Bush, India and Unsettling New Nuclear Realities

Nixon in China

In a move echoing Nixon’s trip to China, India and the US have announced a groundbreaking nuclear deal, which many have warned as “Nuclear Madness” helping to accelerate dangerous nuclear proliferation. “Unsettling” this thought is, the reality is that nuclear proliferation cannot be stopped, so the US must well to play the nuclear card when it can. The hope is that this deal is the beginning of growing closer ties between the two world’s leading and largest democracies, which includes the recognition of a new Core power into the fold of the Core states.

The great challenge is for the Post-Bush Administration to carry on with increasing US ties with India for the Bush Administration and the one after to resist temptations to make India a bulwark against China. India is too confident, important and practical to be a pawn for the US; hopefully, the US will not only recognize that, but can see India as a way for bringing more stability to the South Asia and its neighboring region and expanding the Core. India should not play any role in competing against China, but rather help bring China in to the Core as a responsible and productive partner.

Click here for further analysis including sections on:
– Nuclear Fears
– Risking Nuclear Issues for New Realities
– India and the Anglosphere? And What about China?

Related Past Postings:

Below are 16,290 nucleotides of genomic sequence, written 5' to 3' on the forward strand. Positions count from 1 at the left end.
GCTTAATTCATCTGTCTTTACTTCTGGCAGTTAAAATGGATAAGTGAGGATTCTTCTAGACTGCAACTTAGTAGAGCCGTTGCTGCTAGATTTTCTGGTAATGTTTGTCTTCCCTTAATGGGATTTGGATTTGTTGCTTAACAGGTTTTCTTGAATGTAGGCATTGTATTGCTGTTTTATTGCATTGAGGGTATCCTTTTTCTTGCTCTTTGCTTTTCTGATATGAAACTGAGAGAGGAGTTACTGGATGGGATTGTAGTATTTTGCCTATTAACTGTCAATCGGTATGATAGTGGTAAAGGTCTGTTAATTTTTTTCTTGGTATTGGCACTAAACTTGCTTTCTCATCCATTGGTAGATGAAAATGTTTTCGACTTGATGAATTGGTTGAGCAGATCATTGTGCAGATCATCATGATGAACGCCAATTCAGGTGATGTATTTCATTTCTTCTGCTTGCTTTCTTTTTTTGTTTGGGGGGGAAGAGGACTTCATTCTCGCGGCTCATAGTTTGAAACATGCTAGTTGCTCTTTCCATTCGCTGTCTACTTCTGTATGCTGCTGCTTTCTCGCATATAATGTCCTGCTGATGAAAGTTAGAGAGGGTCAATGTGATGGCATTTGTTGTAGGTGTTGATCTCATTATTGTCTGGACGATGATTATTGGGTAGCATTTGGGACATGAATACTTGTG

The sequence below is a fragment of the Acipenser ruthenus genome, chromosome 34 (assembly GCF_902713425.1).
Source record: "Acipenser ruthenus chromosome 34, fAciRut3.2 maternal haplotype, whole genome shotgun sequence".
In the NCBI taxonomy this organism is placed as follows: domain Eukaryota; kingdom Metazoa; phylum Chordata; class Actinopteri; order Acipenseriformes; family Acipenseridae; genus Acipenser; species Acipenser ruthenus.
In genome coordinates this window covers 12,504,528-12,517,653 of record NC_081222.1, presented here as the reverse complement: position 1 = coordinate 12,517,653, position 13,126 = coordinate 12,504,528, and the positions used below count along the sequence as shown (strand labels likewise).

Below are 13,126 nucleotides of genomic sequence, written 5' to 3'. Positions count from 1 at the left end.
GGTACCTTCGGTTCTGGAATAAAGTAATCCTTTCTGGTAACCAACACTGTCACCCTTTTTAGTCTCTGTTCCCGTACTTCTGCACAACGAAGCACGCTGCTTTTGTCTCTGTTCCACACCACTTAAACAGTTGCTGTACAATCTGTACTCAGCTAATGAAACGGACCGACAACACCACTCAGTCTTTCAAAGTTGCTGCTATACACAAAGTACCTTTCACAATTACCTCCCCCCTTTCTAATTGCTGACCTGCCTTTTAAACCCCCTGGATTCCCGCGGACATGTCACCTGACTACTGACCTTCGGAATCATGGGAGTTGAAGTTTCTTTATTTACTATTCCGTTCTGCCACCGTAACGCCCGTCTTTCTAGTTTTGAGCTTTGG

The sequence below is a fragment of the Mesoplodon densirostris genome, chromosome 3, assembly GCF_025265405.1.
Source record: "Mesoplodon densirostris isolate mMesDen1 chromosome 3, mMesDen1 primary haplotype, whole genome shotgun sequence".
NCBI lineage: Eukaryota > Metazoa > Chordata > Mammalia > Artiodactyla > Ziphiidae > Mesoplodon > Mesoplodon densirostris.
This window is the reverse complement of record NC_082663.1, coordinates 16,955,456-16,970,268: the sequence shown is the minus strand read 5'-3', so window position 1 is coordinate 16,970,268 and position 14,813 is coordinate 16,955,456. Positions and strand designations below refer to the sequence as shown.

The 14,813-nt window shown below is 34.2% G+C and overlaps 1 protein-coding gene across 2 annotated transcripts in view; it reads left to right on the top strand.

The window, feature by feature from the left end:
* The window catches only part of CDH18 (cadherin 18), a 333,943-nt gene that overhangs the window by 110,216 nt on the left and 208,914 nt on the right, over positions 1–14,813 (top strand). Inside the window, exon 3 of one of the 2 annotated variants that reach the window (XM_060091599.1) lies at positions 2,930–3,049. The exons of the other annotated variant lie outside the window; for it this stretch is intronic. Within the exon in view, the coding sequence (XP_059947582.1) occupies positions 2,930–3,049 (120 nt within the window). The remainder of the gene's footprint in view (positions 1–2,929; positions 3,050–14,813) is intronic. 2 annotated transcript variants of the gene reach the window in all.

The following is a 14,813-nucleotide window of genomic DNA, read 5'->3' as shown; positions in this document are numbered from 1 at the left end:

1. Needed in Asia: Security and Energy Cooperation
2. Year of Chinese-Indian Friendship…on Oil?
3. Getting India Right : Recreating the Anglosphere

Nuclear Fears
The grand deal between India and the US on India’s nuclear program was seen as a major concession by the US to India (at what many say, a high cost), as the Economist (March 02) reports:

Details of the final separation plan have yet to be made public. It is understood to list as civilian 14 out of 22 reactors, accounting for some 65% of india’s nuclear-power capacity. India will have the right to choose how to classify any future reactors. In return for assurances about the supply of nuclear fuel, it has accepted that once it has put a nuclear facility under international safeguards, it will not be able to withdraw it. These arrangements—giving India far more leeway than America had been demanding—may not be enough to enable Mr Bush to fulfil his offer to amend American laws and persuade other countries to change international rules which prevent nuclear trade with states that do not accept full safeguards.

Many fear that the weakening of the NPT and nuclear proliferation will be the prime consequence of the nuclear deal, especially considering questions on India’s nuclear weapons ambitions. The Economist notes that India has arguing against any agreement that would cap their ability to rapidly produce plutonium (fast-breeder reactor), raising fear of India’s nuclear ambitions especially when it initially stated that it would produce only enough to deter as a defensive weapon. Bob Herbert of NY Time, expresses such fears, when he calls the US-India nuclear deal “Nuclear Madness